• #29
Ferrite is a ferromagnetic material (high permeability) with low retentivity, ground into a powder and mixed with an insulating ceramic binder (glue) to reduce eddy currents that create losses at radio frequencies. It would make a poor permanent magnet. For good performace you want a ferromagnetic material with high retentivity (i.e. retains significant magnetization after you remove the magnetizing field).
 
  • #30
David Lewis said:
Ferrite is a ferromagnetic material (high permeability) with low retentivity, ground into a powder and mixed with an insulating ceramic binder (glue) to reduce eddy currents that create losses at radio frequencies. It would make a poor permanent magnet. For good performace you want a ferromagnetic material with high retentivity (i.e. retains significant magnetization after you remove the magnetizing field).

A material like neodymium?

I have roughly 100 tiny disk magnets made out of neodymium, they are incredibly strong for there small size O_O
 
  • #31
Yes. Sintered NdFeB has the highest energy density.
 
  • #32
David Lewis said:
Yes. Sintered NdFeB has the highest energy density.

Thanks for the info :)

I will most likely re-magnetize a neodymium ring in the way like DrZoidberg said :D

I may still need some info on the subject, please continue to fill my brain with magnet stuff :smile:
 
  • #33
We don't know how strong a magnet is desired. All we know is that it should have almost no detectable "external" field. So does it really matter how strong it is? Perhaps a weaker magnet may be preferable, as this would minimize the detectable exterior field.

I'm not convinced that heating a neodymium magnet above its Curie temperature will scramble the domains so completely that when cooled it will then show no trace of that former orientation. The way I read this, merely losing merely 99.9% of a neodymium magnet's original field will not be enough loss here!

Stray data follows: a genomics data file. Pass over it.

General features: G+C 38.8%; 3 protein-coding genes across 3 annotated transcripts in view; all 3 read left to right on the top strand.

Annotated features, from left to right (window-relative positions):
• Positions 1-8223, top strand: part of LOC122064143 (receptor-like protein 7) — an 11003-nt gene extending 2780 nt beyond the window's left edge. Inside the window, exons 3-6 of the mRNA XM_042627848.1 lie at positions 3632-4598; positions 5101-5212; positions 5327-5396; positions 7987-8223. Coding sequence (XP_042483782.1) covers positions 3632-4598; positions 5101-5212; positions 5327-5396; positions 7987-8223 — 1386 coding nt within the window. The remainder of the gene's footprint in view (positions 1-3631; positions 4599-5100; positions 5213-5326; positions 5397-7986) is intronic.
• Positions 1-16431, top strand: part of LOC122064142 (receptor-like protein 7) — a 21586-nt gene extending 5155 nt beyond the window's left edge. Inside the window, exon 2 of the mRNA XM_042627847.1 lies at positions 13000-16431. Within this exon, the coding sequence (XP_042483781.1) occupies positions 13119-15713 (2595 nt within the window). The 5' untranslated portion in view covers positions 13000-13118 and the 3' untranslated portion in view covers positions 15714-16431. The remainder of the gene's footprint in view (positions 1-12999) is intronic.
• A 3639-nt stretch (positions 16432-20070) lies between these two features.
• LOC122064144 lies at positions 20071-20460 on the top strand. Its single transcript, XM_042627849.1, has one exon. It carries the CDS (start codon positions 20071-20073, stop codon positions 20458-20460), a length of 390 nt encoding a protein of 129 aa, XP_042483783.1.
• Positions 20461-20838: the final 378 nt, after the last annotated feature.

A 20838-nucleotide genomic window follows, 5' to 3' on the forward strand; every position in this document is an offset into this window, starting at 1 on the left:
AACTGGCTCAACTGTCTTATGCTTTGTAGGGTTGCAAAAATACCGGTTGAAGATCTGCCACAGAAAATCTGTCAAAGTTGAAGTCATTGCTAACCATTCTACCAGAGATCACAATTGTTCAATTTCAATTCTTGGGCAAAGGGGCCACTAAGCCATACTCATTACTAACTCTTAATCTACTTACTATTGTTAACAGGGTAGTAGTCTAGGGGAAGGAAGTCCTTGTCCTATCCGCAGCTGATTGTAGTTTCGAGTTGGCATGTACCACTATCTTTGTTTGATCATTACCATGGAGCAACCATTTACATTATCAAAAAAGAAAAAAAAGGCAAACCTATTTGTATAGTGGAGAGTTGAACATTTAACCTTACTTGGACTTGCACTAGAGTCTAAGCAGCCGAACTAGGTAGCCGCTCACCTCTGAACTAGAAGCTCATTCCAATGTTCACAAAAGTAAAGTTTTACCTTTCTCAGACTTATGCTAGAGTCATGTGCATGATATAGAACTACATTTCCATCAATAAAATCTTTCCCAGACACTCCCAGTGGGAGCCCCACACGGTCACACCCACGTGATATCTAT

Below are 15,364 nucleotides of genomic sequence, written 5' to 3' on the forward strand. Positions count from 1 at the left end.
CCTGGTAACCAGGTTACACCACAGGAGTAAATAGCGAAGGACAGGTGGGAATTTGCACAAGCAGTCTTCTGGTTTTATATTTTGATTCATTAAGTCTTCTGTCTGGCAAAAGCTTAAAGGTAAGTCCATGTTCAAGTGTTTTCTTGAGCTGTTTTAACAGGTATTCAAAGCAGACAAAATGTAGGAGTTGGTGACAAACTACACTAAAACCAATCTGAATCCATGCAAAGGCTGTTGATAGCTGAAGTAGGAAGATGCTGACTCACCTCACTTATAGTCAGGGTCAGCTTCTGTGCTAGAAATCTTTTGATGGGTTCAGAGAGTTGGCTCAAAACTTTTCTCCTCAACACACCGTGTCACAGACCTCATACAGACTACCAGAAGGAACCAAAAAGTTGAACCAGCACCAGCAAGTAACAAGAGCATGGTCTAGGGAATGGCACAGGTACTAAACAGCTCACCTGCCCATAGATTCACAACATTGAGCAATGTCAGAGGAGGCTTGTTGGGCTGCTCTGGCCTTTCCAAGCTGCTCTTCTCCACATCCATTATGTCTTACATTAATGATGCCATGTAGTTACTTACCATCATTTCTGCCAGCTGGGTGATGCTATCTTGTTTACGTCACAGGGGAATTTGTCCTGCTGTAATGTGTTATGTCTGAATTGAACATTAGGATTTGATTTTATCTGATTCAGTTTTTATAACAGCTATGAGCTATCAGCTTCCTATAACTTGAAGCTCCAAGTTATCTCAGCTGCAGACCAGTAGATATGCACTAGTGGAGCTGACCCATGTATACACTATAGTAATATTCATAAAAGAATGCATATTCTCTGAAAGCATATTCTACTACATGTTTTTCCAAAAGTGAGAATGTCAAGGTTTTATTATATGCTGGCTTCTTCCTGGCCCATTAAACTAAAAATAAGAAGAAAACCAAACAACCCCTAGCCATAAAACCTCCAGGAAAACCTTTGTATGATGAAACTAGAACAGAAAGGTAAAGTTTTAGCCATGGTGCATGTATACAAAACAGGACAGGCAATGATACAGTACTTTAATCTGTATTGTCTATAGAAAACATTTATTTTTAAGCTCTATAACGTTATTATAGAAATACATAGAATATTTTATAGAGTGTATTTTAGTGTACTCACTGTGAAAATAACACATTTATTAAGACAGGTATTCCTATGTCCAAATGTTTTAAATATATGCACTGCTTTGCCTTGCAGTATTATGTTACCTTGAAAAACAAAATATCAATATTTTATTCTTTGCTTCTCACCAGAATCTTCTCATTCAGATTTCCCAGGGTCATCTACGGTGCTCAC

Fortunately, with low material costs there is no barrier to experimentation.
 
  • #34
NascentOxygen said:
We don't know how strong a magnet is desired. All we know is that it should have almost no detectable "external" field. So does it really matter how strong it is? Perhaps a weaker magnet may be preferable, as this would minimize the detectable exterior field.

I'm not convinced that heating a neodymium magnet above its Curie temperature will scramble the domains so completely that when cooled it will then show no trace of that former orientation. The way I read this, merely losing merely 99.9% of a neodymium magnet's original field will not be enough loss here!

Fortunately, with low material costs there is no barrier to experimentation.

I found a wikipedia page containing a list of ferromagnetic materials...

https://en.wikipedia.org/wiki/Category:Ferromagnetic_materials

Would any of these work in the manner of heating, slowly cooling, and re-magnetizing?

Please share your thoughts :smile:
 
  • #35
The rare-earth magnets have a very strong magnetic anisotropy. This means they can be magnetized much easier along one direction than along other directions.
They are manufactured so that the "easy" direction is along the desired magnetization of the finite magnet.
So trying to demagnetize and magnetize along a different direction may not be such a good idea.
 

Suggested for: How do you magnetize a circular magnet?

Replies
11
Views
564
Replies
10
Views
483
Replies
1
Views
799
Replies
7
Views
1K
Replies
198
Views
8K
Replies
1
Views
778
Back
Top